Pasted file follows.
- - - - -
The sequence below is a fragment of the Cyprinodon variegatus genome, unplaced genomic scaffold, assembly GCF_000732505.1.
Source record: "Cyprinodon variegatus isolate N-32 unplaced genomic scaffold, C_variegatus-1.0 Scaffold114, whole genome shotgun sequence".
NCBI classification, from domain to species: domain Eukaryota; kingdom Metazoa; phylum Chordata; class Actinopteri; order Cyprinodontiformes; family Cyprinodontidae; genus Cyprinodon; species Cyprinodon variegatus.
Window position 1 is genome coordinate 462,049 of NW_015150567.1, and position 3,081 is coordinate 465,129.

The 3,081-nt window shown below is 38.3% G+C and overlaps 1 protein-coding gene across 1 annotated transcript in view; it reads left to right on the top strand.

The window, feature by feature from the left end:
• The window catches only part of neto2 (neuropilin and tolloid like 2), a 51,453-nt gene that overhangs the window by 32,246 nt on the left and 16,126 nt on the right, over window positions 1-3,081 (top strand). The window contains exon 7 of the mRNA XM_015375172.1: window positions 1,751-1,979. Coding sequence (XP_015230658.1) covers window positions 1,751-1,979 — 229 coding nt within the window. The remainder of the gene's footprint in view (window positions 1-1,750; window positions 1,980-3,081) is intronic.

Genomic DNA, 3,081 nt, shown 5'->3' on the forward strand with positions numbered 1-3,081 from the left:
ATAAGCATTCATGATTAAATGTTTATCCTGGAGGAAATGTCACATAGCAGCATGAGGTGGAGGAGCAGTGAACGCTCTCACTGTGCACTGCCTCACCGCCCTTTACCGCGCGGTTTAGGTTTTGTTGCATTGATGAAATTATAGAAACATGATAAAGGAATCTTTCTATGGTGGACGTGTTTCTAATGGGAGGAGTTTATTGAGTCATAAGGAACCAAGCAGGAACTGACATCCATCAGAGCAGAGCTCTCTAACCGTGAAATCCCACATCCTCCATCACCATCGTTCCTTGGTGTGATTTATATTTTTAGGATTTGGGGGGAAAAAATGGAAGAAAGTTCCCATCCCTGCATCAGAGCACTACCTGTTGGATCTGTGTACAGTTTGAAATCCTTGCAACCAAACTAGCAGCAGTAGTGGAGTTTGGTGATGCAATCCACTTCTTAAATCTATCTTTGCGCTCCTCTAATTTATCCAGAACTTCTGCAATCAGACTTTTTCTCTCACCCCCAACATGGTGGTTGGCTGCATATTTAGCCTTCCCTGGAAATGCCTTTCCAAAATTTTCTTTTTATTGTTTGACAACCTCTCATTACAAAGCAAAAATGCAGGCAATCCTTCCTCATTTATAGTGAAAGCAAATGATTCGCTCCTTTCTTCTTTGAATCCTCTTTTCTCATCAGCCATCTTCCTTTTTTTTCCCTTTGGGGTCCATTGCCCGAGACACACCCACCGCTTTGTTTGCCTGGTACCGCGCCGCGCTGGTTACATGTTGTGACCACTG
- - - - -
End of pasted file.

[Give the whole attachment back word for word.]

The sequence below is a fragment of the Cyprinodon variegatus genome, unplaced genomic scaffold, assembly GCF_000732505.1.
Source record: "Cyprinodon variegatus isolate N-32 unplaced genomic scaffold, C_variegatus-1.0 Scaffold114, whole genome shotgun sequence".
NCBI classification, from domain to species: domain Eukaryota; kingdom Metazoa; phylum Chordata; class Actinopteri; order Cyprinodontiformes; family Cyprinodontidae; genus Cyprinodon; species Cyprinodon variegatus.
Window position 1 is genome coordinate 462,049 of NW_015150567.1, and position 3,081 is coordinate 465,129.

The 3,081-nt window shown below is 38.3% G+C and overlaps 1 protein-coding gene across 1 annotated transcript in view; it reads left to right on the top strand.

The window, feature by feature from the left end:
• The window catches only part of neto2 (neuropilin and tolloid like 2), a 51,453-nt gene that overhangs the window by 32,246 nt on the left and 16,126 nt on the right, over window positions 1-3,081 (top strand). The window contains exon 7 of the mRNA XM_015375172.1: window positions 1,751-1,979. Coding sequence (XP_015230658.1) covers window positions 1,751-1,979 — 229 coding nt within the window. The remainder of the gene's footprint in view (window positions 1-1,750; window positions 1,980-3,081) is intronic.

Genomic DNA, 3,081 nt, shown 5'->3' on the forward strand with positions numbered 1-3,081 from the left:
ATAAGCATTCATGATTAAATGTTTATCCTGGAGGAAATGTCACATAGCAGCATGAGGTGGAGGAGCAGTGAACGCTCTCACTGTGCACTGCCTCACCGCCCTTTACCGCGCGGTTTAGGTTTTGTTGCATTGATGAAATTATAGAAACATGATAAAGGAATCTTTCTATGGTGGACGTGTTTCTAATGGGAGGAGTTTATTGAGTCATAAGGAACCAAGCAGGAACTGACATCCATCAGAGCAGAGCTCTCTAACCGTGAAATCCCACATCCTCCATCACCATCGTTCCTTGGTGTGATTTATATTTTTAGGATTTGGGGGGAAAAAATGGAAGAAAGTTCCCATCCCTGCATCAGAGCACTACCTGTTGGATCTGTGTACAGTTTGAAATCCTTGCAACCAAACTAGCAGCAGTAGTGGAGTTTGGTGATGCAATCCACTTCTTAAATCTATCTTTGCGCTCCTCTAATTTATCCAGAACTTCTGCAATCAGACTTTTTCTCTCACCCCCAACATGGTGGTTGGCTGCATATTTAGCCTTCCCTGGAAATGCCTTTCCAAAATTTTCTTTTTATTGTTTGACAACCTCTCATTACAAAGCAAAAATGCAGGCAATCCTTCCTCATTTATAGTGAAAGCAAATGATTCGCTCCTTTCTTCTTTGAATCCTCTTTTCTCATCAGCCATCTTCCTTTTTTTTCCCTTTGGGGTCCATTGCCCGAGACACACCCACCGCTTTGTTTGCCTGGTACCGCGCCGCGCTGGTTACATGTTGTGACCACTG